Of the five 'Dirty Harry' movies, it was this film that used the catchphrase "Go ahead, make my day" whereupon it became synonymous with the Harry Calahan character and became popularized into the vernacular of popular culture. Although Clint Eastwood made the phrase "Go ahead, make my day" famous, it was originally used a year earlier by actor Gary Swanson in the movie Vice Squad (1982). Swanson, who played a Hollywood vice cop, said the line, "Go ahead, scumbag, make my day," to actor Wings Hauser, who played a pimp, during a bust. The quote is often erroneously attributed by most people to be from the first movie of this series, Dirty Harry (1971). The phrase was also voted in a 2005 poll by the American Film Institute as the No. #6 most memorable line in cinema history. The phrase was so well publicized and became so popular that many members of the public knew about it by the time the movie opened.
The scene where Callahan chases the robber in the senior citizen bus was filmed at and around the Pacific Garden Mall in Santa Cruz, California. This area was heavily damaged in the Loma Prieta earthquake on 17 October 1989. Many of the buildings in this scene had to be razed, due to extensive earthquake damage.
The reason the film was made at all had to do with a survey. Warner Bros. was preparing to release the Sean Connery James Bond film Never Say Never Again (1983) and they took a survey. They asked movie goers to name an actor and a famous part that actor played. Clint Eastwood as "Dirty Harry" scored so high in the survey results, the studio told Eastwood it would be "open" to distributing another "Dirty Harry" film. Eastwood made this film as a result of that meeting.
The carousel Jennifer is researching is the "1911 Looff Carousel" located at the Santa Cruz Beach Boardwalk in Santa Cruz,California. In 1987 the U.S. Park Service declared the ornate merry-go-round a National Historic Landmark along with the Boardwalk's 1924 Giant Dipper roller coaster.
Third and final of three cinema movies that actor Pat Hingle made with Clint Eastwood. The pictures are [in order] Hang 'Em High (1968), The Gauntlet (1977) and Sudden Impact (1983). Each picture was made in a different decade, one in the 60s, one in the 70s and one in the 80s. The pair also collaborated on an episode of Rawhide (1959) [See: Rawhide: The Book (1965)]. Coincidentally, in both Hang 'Em High (1968) and Sudden Impact (1983), both films feature Eastwood as a tough guy lawman who borderlines on vigilantism and Hingle as his superior who has a heavy disdain for the way he does things.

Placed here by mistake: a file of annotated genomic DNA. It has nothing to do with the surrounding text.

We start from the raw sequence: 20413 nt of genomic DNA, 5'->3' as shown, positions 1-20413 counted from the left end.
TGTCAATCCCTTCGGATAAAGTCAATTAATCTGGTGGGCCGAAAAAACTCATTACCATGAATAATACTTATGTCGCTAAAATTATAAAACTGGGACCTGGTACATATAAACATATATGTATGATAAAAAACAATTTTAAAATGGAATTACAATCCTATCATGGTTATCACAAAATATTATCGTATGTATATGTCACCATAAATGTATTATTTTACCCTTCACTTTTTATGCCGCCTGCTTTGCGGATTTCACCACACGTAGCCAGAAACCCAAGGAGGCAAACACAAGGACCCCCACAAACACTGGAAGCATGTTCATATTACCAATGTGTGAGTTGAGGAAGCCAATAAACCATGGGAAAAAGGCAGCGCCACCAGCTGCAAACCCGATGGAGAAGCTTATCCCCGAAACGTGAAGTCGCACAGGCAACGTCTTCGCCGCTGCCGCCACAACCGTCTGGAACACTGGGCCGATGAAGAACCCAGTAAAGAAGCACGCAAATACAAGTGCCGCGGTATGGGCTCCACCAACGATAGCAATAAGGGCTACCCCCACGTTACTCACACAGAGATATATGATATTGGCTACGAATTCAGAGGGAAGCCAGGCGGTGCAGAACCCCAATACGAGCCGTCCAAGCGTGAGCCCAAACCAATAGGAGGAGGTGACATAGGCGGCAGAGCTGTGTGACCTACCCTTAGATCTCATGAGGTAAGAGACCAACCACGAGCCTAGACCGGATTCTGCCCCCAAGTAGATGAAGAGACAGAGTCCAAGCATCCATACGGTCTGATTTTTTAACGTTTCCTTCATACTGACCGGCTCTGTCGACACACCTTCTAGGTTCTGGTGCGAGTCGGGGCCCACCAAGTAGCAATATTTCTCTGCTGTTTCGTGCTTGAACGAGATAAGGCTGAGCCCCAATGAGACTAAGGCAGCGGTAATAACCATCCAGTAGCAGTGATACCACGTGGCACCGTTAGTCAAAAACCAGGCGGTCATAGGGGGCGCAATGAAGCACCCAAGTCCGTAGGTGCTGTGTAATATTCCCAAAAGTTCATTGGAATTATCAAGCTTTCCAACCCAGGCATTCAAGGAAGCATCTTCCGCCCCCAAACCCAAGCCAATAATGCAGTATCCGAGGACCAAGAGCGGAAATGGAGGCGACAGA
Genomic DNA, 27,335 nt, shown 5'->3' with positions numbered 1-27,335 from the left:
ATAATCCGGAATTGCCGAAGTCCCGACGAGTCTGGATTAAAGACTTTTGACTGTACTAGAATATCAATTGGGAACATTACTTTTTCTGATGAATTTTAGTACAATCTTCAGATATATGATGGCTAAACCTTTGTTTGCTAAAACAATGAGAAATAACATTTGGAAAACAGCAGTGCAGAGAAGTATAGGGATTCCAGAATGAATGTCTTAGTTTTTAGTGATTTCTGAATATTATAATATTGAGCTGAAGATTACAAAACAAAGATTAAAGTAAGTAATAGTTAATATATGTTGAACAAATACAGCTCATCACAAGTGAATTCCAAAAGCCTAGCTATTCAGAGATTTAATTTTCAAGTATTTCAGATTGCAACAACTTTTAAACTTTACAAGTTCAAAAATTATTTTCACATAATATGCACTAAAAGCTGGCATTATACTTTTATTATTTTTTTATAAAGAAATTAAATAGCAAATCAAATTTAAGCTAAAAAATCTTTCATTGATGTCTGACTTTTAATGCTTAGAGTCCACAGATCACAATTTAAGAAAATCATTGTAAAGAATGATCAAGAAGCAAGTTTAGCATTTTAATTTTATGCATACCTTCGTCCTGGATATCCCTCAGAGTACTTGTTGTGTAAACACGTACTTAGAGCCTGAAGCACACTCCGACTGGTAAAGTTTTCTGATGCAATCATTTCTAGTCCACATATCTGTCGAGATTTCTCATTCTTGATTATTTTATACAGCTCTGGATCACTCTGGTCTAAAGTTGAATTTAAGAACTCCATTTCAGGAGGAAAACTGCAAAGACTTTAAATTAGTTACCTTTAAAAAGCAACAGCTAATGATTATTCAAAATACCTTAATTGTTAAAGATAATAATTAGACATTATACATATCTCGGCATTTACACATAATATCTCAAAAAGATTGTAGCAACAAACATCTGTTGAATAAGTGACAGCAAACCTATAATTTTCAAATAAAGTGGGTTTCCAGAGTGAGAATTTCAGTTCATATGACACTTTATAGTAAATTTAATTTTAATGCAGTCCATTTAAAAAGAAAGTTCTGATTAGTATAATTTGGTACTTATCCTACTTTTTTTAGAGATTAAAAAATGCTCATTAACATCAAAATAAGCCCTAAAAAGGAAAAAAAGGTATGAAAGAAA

The only Dirty Harry film where Callahan uses a semi-automatic handgun. The gun is a large caliber semi-automatic pistol .44 AutoMag. It was developed by the Auto Mag Corporation between 1966 and 1971 to translate the power of .44 magnum to a semi-automatic pistol. The brand of weapon that Sondra Locke uses in the film was .38 snub-nosed revolver.
The film's famous "Go ahead, make my day" line went on to be immortalized by the American Presidency when then US President Ronald Reagan used it in a key address when he said, "I have my veto pen drawn and ready for any tax increase that Congress might even think of sending up. And I have only one thing to say to the tax increasers. Go ahead--make my day." This was on 13th March 1985 in a speech threatening to veto legislation raising taxes at the American Business Conference.
In promoting this film, Clint Eastwood said: "I think the public is interested in justice, and that's what Harry stands for. He's unique because he stood for the same principles from the beginning, when it wasn't terribly fashionable...People are little edgy about the rights of criminals taking precedent over the rights of victims. They are more impatient with courtroom procedures and legal delays".
This movie was not the first time that Clint Eastwood directed himself as the Dirty Harry character, though it is the first entire film where he did so. When while Don Siegel was sick with the flu, Eastwood directed the suicide jumper scene in the first Dirty Harry (1971).
Charles B. Pierce wrote the line "Go ahead, make my day." The line was inspired by a warning that his father would say to Pierce when he was a child. According to Pierce, his father warned him "When I come home tonight and the yard has not been mowed, you're gonna make my day."
The production company had to keep a diver on the set during the filming of the climactic scene filmed on a pier in which Callahan shoots the bad guy. When the gun would jam, which it did frequently, Eastwood would in a fit of rage throw the gun a considerable distance into the water. The diver would retrieve the gun, which would be dried out, repaired, and reloaded for the next take.